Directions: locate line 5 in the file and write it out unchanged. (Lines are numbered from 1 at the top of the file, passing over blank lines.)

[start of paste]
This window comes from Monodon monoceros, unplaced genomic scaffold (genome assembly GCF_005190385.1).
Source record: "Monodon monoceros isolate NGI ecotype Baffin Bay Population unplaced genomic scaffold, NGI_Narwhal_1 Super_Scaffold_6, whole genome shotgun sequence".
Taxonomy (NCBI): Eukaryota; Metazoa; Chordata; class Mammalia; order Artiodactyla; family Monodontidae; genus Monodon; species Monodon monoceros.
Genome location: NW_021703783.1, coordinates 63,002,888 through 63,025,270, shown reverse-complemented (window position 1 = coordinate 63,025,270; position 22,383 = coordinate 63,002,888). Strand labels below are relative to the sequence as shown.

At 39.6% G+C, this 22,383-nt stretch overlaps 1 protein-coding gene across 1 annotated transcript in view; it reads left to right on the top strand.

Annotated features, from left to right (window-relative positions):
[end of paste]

At 39.6% G+C, this 22,383-nt stretch overlaps 1 protein-coding gene across 1 annotated transcript in view; it reads left to right on the top strand.